And yet Lenny Abramov, your humble diarist, your small nonentity, will live forever. The technology is almost here. As the Life Lovers Outreach Coordinator (Grade G) of the Post-Human Ser?vices division of the Staatling-Wapachung Corporation, I will be the first to partake of it. I just have to be good and I have to believe in myself. I just have to stay off the trans fats and the hooch. I just have to drink plenty of green tea and alkalinized water and submit my genome to the right people. I will need to re-grow my melting liver, replace the entire circulatory system with "smart blood," and find someplace safe and warm (but not too warm) to while away the angry seasons and the holocausts. And when the earth expires, as it surely must, I will leave it for a new earth, greener still but with fewer allergens; and in the flowering of my own intelligence some 1032 years hence, when our universe decides to fold in on itself, my personality will jump through a black hole and surf into a dimension of unthinkable wonders, where the things that sustained me on Earth 1.0-tortelli lucchese, pistachio ice cream, the early works of the Velvet Underground, smooth, tanned skin pulled over the soft Baroque architecture of twentysomething buttocks-will seem as laughable and infantile as building blocks, baby formula, a game of "Simon says do this."
That's right: I am never going to die, caro diario. Never, never, never, never. And you can go to hell for doubting me.
Yesterday was my last day in Rome. Got up around eleven, caffè macchiato at the bar that has the best honey brioche, the neighbor's ten-year-old anti-American kid screaming at me from his window, "No global! No way!," warm cotton towel of guilt around my neck for not getting any last-minute work done, my äppärät buzzing with contacts, data, pictures, projections, maps, incomes, sound, fury. Yet another day of early-summer wandering, the streets in charge of my destiny, holding me in their oven-warm eternal embrace.
Ended up where I always end up. By the single most beautiful building in Europe. The Pantheon. The rotunda's ideal proportions; the weight of the dome lifted above one's shoulders, suspended in air by icy mathematic precision; the oculus letting in the rain and the searing Roman sunlight; the coolness and shade that nonetheless prevail. Nothing can diminish the Pantheon! Not the gaudy religious makeover (it is officially a church). Not the inflated, down-to-their-last-euro Americans seeking fat shelter beneath the portico. Not the modern-day Italians fighting and cajoling outside, boys trying to stick it inside girls, mopeds humming beneath hairy legs, multi-generational families bursting with pimply life. No, this is the most glorious grave marker to a race of men ever built. When I outlive the earth and depart from its familiar womb, I will take the memory of this building with me. I will encode it with zeros and ones and broadcast it across the universe. See what primitive man has wrought! Witness his first hankerings for immortality, his discipline, his selflessness.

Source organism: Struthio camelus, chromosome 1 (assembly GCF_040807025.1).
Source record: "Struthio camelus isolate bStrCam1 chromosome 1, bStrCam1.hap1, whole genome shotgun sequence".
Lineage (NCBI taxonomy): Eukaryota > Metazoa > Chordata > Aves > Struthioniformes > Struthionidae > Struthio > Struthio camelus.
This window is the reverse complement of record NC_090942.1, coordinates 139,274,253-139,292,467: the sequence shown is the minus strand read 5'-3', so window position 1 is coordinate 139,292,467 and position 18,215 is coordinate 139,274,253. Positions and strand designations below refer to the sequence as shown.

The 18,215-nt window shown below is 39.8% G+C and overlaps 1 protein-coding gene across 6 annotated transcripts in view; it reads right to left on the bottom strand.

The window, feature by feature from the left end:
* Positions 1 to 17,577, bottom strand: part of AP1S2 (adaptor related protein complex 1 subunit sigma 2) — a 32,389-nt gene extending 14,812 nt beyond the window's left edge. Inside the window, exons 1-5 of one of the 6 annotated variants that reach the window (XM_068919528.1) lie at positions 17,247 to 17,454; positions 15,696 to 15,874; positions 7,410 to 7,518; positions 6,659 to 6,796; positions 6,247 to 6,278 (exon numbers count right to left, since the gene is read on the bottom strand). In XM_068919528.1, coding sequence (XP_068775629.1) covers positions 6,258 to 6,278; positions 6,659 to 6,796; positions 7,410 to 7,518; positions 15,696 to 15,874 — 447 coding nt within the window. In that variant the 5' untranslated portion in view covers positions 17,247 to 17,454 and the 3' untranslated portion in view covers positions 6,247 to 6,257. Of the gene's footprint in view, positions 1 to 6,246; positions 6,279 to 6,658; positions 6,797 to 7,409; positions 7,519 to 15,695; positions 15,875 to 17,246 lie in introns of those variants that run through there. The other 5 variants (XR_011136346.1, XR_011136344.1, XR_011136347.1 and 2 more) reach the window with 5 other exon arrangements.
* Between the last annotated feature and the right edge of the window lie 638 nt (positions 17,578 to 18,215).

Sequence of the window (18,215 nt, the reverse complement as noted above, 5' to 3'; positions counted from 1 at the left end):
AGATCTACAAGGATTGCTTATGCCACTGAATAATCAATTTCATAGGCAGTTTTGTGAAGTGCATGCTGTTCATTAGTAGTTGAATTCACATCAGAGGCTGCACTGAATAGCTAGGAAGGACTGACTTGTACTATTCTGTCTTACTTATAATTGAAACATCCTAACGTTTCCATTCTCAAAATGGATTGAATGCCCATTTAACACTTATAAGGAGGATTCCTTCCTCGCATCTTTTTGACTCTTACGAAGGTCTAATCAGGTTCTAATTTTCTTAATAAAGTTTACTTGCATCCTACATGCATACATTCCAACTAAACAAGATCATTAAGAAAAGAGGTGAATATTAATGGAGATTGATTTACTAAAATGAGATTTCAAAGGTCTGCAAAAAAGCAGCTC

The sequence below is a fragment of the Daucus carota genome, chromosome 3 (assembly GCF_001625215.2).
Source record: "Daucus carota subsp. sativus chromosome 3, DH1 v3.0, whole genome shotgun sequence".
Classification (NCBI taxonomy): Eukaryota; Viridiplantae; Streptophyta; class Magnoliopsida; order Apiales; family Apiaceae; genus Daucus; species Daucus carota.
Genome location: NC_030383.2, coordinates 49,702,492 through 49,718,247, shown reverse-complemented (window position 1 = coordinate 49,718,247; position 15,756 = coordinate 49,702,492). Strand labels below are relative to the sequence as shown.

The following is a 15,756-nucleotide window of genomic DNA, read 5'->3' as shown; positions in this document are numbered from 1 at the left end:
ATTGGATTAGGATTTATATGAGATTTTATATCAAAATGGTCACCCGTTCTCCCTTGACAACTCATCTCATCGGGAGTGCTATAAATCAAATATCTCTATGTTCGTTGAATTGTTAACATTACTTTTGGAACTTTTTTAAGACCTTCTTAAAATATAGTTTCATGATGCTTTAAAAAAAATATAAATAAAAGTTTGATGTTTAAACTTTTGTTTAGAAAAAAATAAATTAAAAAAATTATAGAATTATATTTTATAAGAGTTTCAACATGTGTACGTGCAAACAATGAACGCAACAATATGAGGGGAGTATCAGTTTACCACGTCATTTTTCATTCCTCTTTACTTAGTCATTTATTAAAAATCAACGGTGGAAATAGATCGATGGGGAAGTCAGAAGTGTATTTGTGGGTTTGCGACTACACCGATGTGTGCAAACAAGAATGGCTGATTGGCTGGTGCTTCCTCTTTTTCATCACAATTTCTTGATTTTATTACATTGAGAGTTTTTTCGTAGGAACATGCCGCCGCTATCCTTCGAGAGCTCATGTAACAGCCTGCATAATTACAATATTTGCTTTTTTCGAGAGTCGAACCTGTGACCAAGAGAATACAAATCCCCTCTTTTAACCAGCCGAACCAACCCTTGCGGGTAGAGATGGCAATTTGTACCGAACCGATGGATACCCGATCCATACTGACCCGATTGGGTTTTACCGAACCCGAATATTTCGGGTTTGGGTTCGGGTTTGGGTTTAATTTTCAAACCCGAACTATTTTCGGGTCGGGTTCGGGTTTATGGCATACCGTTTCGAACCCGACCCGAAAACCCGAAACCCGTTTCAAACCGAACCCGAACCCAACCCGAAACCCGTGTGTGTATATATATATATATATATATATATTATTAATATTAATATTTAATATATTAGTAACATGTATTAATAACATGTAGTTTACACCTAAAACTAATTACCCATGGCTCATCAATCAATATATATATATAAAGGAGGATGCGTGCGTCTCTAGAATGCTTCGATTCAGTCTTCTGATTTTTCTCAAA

My last Roman day. I had my macchiato. I bought some expensive deodorant, perhaps anticipating love. I took a three-hour, slightly masturbatory nap in the ridiculous glow of my sun-strangled apartment. And then, at a party thrown by my friend Fabrizia, I met
Wait, no. That's not exactly true. This chronology isn't right. I'm lying to you, diary. It's only page five and I'm already a liar. Something terrible happened before Fabrizia's party. So terrible I don't want to write about it, because I want you to be a positive diary.
I went to the U.S. Embassy.
It wasn't my idea to go. A friend of mine, Sandi, told me that if you spend over 250 days abroad and don't register for Welcome Back, Pa'dner, the official United States Citizen Re-Entry Program, they can bust you for sedition right at JFK, send you to a "secure screening facility" Upstate, whatever that is.
Now, Sandi knows everything-he works in fashion-so I decided to take his vividly expressed, highly caffeinated advice and headed for Via Veneto, where our nation's creamy palazzo of an embassy luxuriates behind a recently built moat. Not for much longer, I should say. According to Sandi, the strapped State Department just sold the whole thing to StatoilHydro, the Norwegian state oil company, and by the time I got to Via Veneto the enormous compound's trees and shrubbery were already being coaxed into tall, agnostic shapes to please their new owners. Armored moving vans ringed the perimeter, and the sound of massive document-shredding could be divined from within.
The consular line for the visa section was nearly empty. Only a few of the saddest, most destitute Albanians still wanted to emigrate to the States, and that lonely number was further discouraged by a poster showing a plucky little otter in a sombrero trying to jump onto a crammed dinghy under the tagline "The Boat Is Full, Amigo."
Inside an improvised security cage, an older man behind Plexiglas shouted at me incomprehensibly while I waved my passport at him. A competent Filipina, indispensable in these parts, finally materialized and waved me down a cluttered hallway to a mock-up of a faded public- high-school classroom decked out in the Welcome Back, Pa'dner, motif. The Mexican otter from the "Boat Is Full" campaign was here Americanized (sombrero replaced by red-white-and-blue bandana worn around his hirsute little neck), then perched upon a goofy-looking horse, the two of them galloping toward a fiercely rising and presumably Asian sun.